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jtitle_s:("Age (dorer)")
1.  The importance of cognitive ageing for understanding dementia 
Age  2010;32(4):509-512.
A third of those over 80 years of age are likely to have dementia, the lack of a cure requires efforts directed at prevention and delaying the age of onset. We argue here for the importance of understanding the cognitive ageing process, seen as the decline in various cognitive functions from adulthood to old age. The impact of age on cognitive function is heterogeneous and the identification of risk factors associated with adverse cognitive ageing profiles would allow well-targeted interventions, behavioural or pharmacological, to delay and reduce the population burden of dementia. A shift away from binary outcomes such as dementia assessed at one point in time in elderly populations to research on cognitive ageing using repeated measures of cognitive function and starting earlier in the life course would allow the sources of variability in ageing to be better understood.
PMCID: PMC2980594  PMID: 20454932
Alzheimer’s disease; Dementia; Cognitive ageing
2.  The importance of cognitive aging for understanding dementia 
Age  2010;32(4):509-512.
A third of those over 80 years of age are likely to have dementia, the lack of a cure requires efforts directed at prevention and delaying the age of onset. We argue here for the importance of understanding the cognitive ageing process, seen as the decline in various cognitive functions from adulthood to old age. The impact of age on cognitive function is heterogeneous and the identification of risk factors associated with adverse cognitive ageing profiles would allow well targeted interventions, behavioural or pharmacological, to delay and reduce the population burden of dementia. A shift away from binary outcomes such as dementia assessed at one point in time in elderly populations to research on cognitive ageing using repeated measures of cognitive function and staring earlier in the lifecourse would allow the sources of variability in ageing to be better understood.
PMCID: PMC2980594  PMID: 20454932
Aging; Alzheimer Disease; epidemiology; physiopathology; Cognition; Dementia; diagnosis; epidemiology; physiopathology; prevention & control; therapy; France; epidemiology; Humans; Prevalence; Risk Factors; World Health Organization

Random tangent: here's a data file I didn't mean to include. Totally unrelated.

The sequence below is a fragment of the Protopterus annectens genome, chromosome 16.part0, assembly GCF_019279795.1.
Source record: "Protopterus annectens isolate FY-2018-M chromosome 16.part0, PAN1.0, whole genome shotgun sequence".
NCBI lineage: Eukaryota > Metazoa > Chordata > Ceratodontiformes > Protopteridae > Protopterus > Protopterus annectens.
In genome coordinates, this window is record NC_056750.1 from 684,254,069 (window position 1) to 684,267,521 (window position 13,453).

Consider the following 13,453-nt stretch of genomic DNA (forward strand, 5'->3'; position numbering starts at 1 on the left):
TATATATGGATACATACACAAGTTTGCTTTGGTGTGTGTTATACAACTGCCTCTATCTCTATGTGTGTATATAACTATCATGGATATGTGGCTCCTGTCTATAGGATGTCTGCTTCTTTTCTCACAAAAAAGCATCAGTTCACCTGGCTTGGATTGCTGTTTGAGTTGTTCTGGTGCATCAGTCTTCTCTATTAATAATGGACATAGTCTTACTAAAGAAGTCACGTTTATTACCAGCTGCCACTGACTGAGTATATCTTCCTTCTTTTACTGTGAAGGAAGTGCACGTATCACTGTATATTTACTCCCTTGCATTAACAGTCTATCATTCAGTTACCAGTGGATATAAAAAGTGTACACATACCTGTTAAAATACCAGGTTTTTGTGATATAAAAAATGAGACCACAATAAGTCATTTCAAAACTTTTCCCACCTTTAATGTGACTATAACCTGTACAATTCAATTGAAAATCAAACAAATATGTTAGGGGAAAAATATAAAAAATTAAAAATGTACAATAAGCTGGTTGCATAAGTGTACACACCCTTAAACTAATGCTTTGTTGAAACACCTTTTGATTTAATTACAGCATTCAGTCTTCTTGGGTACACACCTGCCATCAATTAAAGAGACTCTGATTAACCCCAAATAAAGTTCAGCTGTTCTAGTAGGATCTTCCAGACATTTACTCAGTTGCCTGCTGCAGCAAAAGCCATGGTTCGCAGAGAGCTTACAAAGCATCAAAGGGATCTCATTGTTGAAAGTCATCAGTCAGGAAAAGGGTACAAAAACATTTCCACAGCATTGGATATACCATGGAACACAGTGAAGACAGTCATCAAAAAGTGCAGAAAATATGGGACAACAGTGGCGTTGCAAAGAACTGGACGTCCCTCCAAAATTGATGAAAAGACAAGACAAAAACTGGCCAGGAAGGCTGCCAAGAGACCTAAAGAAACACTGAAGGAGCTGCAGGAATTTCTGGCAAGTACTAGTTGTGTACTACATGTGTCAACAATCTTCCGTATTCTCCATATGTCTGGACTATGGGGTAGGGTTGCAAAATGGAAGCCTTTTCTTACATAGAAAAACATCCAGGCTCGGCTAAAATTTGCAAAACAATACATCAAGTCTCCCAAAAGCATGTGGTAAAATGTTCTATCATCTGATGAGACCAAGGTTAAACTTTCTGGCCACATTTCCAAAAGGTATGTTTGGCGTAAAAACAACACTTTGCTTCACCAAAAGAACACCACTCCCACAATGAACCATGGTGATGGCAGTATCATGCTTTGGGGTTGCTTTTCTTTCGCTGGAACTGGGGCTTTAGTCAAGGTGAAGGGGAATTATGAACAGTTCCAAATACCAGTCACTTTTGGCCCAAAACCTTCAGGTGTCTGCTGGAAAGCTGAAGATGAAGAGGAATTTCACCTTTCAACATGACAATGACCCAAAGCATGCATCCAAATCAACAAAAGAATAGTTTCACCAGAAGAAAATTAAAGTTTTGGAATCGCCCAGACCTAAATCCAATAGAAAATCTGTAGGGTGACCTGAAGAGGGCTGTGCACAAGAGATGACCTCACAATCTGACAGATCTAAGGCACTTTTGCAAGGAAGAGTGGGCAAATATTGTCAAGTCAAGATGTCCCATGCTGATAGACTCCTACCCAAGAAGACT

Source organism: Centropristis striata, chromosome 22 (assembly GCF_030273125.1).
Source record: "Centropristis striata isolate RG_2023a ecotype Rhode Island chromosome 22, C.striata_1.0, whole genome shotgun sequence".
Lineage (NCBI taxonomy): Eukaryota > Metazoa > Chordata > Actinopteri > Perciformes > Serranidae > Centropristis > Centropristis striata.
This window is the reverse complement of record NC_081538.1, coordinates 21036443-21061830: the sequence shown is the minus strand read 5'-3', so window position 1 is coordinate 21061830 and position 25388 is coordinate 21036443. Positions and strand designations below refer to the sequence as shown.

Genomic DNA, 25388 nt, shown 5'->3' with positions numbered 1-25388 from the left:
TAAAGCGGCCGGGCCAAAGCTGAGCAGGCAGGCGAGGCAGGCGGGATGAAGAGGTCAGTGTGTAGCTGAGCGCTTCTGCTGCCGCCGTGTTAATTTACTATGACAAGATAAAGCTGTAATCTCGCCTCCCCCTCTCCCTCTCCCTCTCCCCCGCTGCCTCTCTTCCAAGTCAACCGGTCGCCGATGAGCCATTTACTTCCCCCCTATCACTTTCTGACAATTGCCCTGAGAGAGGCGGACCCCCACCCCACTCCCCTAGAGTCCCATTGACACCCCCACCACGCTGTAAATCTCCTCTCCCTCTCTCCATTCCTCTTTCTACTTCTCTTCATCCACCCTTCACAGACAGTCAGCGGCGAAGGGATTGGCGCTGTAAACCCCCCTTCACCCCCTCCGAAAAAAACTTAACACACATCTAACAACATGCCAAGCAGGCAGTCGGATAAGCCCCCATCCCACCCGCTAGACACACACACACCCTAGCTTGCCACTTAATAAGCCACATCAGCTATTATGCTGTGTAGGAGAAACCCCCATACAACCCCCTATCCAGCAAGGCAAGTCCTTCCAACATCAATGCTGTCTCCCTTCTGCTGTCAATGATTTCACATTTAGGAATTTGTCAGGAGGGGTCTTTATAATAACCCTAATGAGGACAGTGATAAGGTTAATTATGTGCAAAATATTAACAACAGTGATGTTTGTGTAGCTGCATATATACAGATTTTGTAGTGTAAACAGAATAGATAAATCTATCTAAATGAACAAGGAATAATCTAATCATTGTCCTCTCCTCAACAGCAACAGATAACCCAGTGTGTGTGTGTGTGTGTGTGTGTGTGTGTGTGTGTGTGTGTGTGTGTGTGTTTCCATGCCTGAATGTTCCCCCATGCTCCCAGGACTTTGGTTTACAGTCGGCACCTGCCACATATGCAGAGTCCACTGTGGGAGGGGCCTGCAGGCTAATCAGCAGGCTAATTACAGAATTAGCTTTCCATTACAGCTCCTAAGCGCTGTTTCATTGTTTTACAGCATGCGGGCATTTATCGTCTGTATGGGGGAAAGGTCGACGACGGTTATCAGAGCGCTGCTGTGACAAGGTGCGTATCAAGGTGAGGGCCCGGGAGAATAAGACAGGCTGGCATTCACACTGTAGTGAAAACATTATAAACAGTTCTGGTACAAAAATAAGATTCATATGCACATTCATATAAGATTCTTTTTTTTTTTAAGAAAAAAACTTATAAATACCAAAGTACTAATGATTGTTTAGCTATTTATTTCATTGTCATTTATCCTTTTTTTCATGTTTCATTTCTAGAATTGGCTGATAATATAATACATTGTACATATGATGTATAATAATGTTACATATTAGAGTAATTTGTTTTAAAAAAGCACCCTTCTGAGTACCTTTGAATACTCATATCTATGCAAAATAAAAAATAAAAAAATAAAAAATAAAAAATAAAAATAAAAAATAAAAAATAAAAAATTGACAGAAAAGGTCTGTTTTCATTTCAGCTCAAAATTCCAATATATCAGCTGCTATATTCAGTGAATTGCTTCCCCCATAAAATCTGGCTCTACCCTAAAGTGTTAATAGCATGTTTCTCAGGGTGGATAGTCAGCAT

3.  Calorie restriction can reverse, as well as prevent, aging cardiomyopathy 
Age  2013;35(6):2177-2182.
Calorie restriction (CR) is the most widely studied intervention protecting from the adverse effects of aging. Almost all prior studies have examined the effects of CR initiated in young animals. Studies examining the effects of CR on development of aging cardiomyopathy found only partial prevention. The major goal of this study was to determine whether CR initiated after aging cardiomyopathy developed could reverse the cardiomyopathy. Aging cardiomyopathy in 2-year-old mice was characterized by reduced left ventricular (LV) function, cardiac hypertrophy, and increased cardiac apoptosis and fibrosis. When short-term (2 months) CR was initiated after aging cardiomyopathy developed in 20-month-old mice, the decrease in cardiac function, and increases in LV weight, myocardial fibrosis and apoptosis were reversed, such that the aging hearts in these mice were indistinguishable from those of young mice or mice where CR was initiated in young mice. If apoptosis was the mechanism for protecting against aging cardiomyopathy, then total myocyte numbers should have reverted to normal with CR, but did not. However, the alterations in cytoskeletal proteins, which contribute to aging cardiomyopathy, were no longer observed with CR. This is the first study to demonstrate complete prevention of aging cardiomyopathy by CR and, more importantly, that instituting this intervention even later in life can rapidly correct aging cardiomyopathy, which could have important therapeutic implications.
Electronic supplementary material
The online version of this article (doi:10.1007/s11357-012-9508-5) contains supplementary material, which is available to authorized users.
PMCID: PMC3825004  PMID: 23334601
Calorie restriction; Aging; Cardiomyopathy; Apoptosis; Myocyte loss
4.  Long-term quality of life of liver transplant recipients beyond 60 years of age 
Age  2013;35(6):2485-2492.